Once we complete construction on the Port Lands Flood Protection project in 2024, a new river valley will run through the Port Lands. This natural landscape will become home to diverse plants and wildlife. Land that was once unusable and under the threat of flooding will be ready to transform into complete communities and thriving businesses.
Any development that takes place will be guided by the Port Lands Planning Framework, approved by Toronto City Council in 2017.
Planning initiatives for the Port Lands have been underway for over a decade, and have resulted in not only the Planning Framework, but a number of other key studies and plans that will guide development. Read more about those plans here.
The approach for this project was set through the Don Mouth Naturalization and Port Lands Flood Protection Environmental Assessment (EA). That EA was approved by the Province of Ontario in 2015 – it won’t change. You can find more details here about what we’re building as part of Port Lands Flood Protection. We’ve now started construction on this project and it is scheduled to be complete in 2024.
Waterfront Toronto selected Sidewalk Labs as the wining proponent in a Request for Proposals in 2017 for the Quayside project. As the chosen Innovation and Funding Partner, they have collaborated with us on ideas for a new kind of community on Toronto’s waterfront at Quayside, 12 acres of land situated along Toronto’s waterfront at the intersection of Lake Shore Boulevard East and Parliament Street.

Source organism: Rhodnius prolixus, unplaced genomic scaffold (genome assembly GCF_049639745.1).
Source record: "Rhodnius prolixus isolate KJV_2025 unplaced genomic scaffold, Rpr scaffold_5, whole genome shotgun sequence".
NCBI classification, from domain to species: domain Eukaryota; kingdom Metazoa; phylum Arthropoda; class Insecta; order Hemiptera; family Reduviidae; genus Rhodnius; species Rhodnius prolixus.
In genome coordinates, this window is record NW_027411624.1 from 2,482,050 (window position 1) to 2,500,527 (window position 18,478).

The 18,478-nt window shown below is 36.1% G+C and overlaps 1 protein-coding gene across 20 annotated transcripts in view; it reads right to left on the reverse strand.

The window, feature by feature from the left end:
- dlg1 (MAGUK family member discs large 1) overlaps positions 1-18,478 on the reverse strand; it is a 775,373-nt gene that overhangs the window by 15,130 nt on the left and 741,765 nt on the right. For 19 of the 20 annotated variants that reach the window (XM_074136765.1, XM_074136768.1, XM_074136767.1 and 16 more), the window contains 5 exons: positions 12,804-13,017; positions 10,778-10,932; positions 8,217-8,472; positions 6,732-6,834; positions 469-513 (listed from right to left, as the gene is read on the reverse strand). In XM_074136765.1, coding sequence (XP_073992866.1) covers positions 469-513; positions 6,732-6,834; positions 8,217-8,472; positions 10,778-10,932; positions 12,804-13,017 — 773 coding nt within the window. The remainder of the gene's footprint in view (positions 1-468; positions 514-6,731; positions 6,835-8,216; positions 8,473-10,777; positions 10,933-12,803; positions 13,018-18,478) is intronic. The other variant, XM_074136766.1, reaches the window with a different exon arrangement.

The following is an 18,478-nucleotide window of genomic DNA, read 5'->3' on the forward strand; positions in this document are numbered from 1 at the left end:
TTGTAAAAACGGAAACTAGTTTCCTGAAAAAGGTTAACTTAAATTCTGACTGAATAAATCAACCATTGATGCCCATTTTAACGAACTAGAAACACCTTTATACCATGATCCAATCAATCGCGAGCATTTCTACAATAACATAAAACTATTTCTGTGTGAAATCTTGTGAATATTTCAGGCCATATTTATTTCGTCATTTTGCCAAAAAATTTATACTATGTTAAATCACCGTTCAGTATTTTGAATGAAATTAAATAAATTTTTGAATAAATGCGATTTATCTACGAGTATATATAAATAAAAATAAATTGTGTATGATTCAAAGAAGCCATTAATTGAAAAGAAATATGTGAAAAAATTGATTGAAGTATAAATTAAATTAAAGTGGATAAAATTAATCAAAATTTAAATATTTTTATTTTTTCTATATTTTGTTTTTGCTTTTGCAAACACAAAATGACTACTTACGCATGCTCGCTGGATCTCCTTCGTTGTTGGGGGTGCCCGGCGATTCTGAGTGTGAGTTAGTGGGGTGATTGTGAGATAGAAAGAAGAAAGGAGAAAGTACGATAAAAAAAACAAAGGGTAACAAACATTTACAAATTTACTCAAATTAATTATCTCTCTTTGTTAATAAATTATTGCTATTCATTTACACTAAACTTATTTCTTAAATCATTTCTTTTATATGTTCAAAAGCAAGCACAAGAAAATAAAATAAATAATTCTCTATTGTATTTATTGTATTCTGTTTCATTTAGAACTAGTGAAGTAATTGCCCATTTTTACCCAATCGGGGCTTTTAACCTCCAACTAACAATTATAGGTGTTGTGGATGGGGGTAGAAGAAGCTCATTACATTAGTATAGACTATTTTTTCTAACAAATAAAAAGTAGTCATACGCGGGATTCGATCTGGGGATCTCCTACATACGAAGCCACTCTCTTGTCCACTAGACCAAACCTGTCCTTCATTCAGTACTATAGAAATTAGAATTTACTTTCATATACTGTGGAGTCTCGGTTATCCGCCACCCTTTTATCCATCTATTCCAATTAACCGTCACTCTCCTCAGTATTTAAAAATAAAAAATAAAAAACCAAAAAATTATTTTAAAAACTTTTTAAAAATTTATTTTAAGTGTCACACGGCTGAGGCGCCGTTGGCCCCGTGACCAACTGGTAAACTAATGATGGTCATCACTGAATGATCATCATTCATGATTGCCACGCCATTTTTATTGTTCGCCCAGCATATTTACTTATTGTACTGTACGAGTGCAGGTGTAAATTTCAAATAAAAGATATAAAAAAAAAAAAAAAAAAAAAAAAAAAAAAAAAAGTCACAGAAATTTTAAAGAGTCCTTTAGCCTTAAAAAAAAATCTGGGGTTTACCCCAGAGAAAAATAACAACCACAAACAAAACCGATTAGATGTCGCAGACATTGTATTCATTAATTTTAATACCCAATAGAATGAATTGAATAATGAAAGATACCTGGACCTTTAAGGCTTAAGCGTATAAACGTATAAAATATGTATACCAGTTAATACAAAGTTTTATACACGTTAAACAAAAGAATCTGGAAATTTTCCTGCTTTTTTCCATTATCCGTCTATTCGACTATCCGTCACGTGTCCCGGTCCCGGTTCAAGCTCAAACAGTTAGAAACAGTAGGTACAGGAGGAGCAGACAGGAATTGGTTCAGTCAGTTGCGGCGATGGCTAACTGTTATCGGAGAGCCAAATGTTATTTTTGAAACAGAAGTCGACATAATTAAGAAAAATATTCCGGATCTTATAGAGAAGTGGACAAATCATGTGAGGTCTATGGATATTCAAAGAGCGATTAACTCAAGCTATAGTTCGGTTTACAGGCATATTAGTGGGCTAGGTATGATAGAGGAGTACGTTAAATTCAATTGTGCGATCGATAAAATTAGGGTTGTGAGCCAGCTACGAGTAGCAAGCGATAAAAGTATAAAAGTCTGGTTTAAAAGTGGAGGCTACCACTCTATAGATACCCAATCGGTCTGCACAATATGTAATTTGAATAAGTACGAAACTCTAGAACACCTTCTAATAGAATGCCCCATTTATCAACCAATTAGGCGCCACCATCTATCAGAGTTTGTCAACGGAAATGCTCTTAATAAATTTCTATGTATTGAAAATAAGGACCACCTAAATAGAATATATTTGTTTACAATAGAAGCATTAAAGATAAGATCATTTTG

You can find more details about that project here.
The new river valley will create Villiers Island. However, this project doesn’t include the development of new buildings on Villiers Island, or anywhere in the Port Lands. That development can begin once Port Lands Flood Protection is complete in 2024.
The guidelines for buildings, roads and more on Villiers Island are in the Villiers Island Precinct Plan. The Villiers Island Precinct Plan was adopted by Toronto City Council in October 2017, along with the Port Lands Planning Framework, which sets the long-term vision for the Port Lands. As part of the planning process to finalize the Villiers Island Precinct Plan, we collaborated with the City of Toronto to consult the public. Find public presentations and meeting summary reports in our document library.
The design work underway does consider parks, public spaces and roads on Villiers Island to make sure what we build as part of Port Lands Flood Protection works as part of the larger, future system of parks in the Port Lands. It doesn’t deal with any new buildings. Find out more about what we are building as part of Port Lands Flood Protection here.
The naturalized areas already exist in the Port Lands are staying untouched. Spaces like Tommy Thompson Park and Cherry Beach aren’t within this project area – they’re important habitat for wildlife and natural spaces for people to explore. You can see the area of the Port Lands we’re transforming on the project map located here.